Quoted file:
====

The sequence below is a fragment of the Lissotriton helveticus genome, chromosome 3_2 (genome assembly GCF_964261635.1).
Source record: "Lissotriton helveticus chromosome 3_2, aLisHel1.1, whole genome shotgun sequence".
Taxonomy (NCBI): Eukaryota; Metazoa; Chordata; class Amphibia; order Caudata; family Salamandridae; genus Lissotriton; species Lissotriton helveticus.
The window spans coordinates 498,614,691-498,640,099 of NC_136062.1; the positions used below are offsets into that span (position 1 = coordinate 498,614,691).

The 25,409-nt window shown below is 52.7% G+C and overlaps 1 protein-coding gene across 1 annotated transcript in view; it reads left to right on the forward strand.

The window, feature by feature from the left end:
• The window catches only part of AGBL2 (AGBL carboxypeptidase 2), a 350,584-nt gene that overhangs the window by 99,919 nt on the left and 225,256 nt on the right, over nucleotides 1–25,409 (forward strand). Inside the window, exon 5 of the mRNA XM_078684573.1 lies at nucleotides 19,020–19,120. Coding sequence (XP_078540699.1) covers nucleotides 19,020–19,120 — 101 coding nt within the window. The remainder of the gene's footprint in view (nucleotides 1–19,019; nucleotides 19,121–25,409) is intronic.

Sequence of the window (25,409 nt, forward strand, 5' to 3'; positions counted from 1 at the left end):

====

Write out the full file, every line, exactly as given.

The sequence below is a fragment of the Lissotriton helveticus genome, chromosome 3_2 (genome assembly GCF_964261635.1).
Source record: "Lissotriton helveticus chromosome 3_2, aLisHel1.1, whole genome shotgun sequence".
Taxonomy (NCBI): Eukaryota; Metazoa; Chordata; class Amphibia; order Caudata; family Salamandridae; genus Lissotriton; species Lissotriton helveticus.
The window spans coordinates 498,614,691-498,640,099 of NC_136062.1; the positions used below are offsets into that span (position 1 = coordinate 498,614,691).

The 25,409-nt window shown below is 52.7% G+C and overlaps 1 protein-coding gene across 1 annotated transcript in view; it reads left to right on the forward strand.

The window, feature by feature from the left end:
• The window catches only part of AGBL2 (AGBL carboxypeptidase 2), a 350,584-nt gene that overhangs the window by 99,919 nt on the left and 225,256 nt on the right, over nucleotides 1–25,409 (forward strand). Inside the window, exon 5 of the mRNA XM_078684573.1 lies at nucleotides 19,020–19,120. Coding sequence (XP_078540699.1) covers nucleotides 19,020–19,120 — 101 coding nt within the window. The remainder of the gene's footprint in view (nucleotides 1–19,019; nucleotides 19,121–25,409) is intronic.

Sequence of the window (25,409 nt, forward strand, 5' to 3'; positions counted from 1 at the left end):